chapter 3 zara fast fashion from savvy systems n.
Skip this Video
Loading SlideShow in 5 Seconds..
Chapter 3: Zara: Fast Fashion from Savvy Systems PowerPoint Presentation
Download Presentation
Chapter 3: Zara: Fast Fashion from Savvy Systems

Chapter 3: Zara: Fast Fashion from Savvy Systems

281 Views Download Presentation
Download Presentation

Chapter 3: Zara: Fast Fashion from Savvy Systems

- - - - - - - - - - - - - - - - - - - - - - - - - - - E N D - - - - - - - - - - - - - - - - - - - - - - - - - - -
Presentation Transcript

  1. Chapter 3: Zara: Fast Fashion from Savvy Systems Medium quality “fast” fashion clothing at affordable prices. A Zara store in Manhattan

  2. Why Study Zara? • To understand and appreciate : • The counterintuitive and successful strategy of Zara • The technology, which has made all of this possible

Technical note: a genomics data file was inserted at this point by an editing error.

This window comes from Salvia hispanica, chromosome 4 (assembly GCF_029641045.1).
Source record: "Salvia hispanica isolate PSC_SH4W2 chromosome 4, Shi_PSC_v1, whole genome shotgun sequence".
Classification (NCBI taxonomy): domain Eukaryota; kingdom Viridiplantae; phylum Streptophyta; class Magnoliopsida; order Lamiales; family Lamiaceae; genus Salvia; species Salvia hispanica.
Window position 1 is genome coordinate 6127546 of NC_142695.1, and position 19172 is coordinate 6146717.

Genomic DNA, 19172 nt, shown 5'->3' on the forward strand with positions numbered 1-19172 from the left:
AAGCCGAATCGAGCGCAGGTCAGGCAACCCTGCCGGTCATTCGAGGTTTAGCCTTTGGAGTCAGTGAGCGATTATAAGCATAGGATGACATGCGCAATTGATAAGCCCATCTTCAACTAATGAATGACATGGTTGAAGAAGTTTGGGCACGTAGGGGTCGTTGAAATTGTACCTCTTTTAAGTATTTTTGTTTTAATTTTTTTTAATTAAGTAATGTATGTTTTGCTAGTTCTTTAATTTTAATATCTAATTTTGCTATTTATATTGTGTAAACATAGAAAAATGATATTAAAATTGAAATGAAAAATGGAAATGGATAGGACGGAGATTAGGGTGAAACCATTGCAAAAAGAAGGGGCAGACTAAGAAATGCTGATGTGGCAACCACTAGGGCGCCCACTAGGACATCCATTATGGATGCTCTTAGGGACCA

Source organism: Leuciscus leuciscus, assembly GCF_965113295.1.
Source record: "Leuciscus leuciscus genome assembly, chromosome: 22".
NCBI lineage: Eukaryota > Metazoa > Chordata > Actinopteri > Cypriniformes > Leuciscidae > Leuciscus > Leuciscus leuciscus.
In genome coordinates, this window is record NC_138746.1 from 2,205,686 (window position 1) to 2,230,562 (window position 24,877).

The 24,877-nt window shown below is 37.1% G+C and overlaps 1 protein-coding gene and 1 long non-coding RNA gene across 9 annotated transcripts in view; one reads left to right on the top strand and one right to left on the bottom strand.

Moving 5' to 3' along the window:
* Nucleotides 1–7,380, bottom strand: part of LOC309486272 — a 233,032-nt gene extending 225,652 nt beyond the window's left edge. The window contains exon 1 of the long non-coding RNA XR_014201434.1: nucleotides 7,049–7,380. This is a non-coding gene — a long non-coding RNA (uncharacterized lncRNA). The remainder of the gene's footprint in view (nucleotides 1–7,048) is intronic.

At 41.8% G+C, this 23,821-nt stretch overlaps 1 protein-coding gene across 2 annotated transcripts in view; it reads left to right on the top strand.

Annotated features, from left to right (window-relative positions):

3. Latest Fashion ZARA · Fall / Winter 2011 - TRF - Young "TRF" is short for Trafaluc- offered by Zara for the youth/teenage (Store in Sydney)

  4. Humble beginning: Amanciao Ortega Gaona • At age of 13, worked as a gofer in a shirt store • In 1963, he started his own lingerie production firm. • In 1972 he founded Confecciones Goa, S.A., the first garment-making factory of Inditex • 1975, he started Zara • When a German wholesaler suddenly canceled a big lingerie order in 1975, Amancio Ortega thought his fledgling clothing company might go bankrupt. All his capital was tied up in the order. There were no other buyers. In desperation, he opened a shop near his factory in La Coruña, in the far northwest corner of Spain, and sold the goods himself. He called the shop Zara.

  5. Fashionable But Not Pricy In the early 1960s Ortega became the manager of a local clothing shop, where he noticed that only a few wealthy residents could afford to buy the expensive clothes. Thus he started producing similar items at lower prices, purchasing cheaper fabric in Barcelona and cutting out pieces by hand using cardboard patterns. Ortega then sold his items to local shops; he used the profits to start his first factory in 1963 at the age of 27.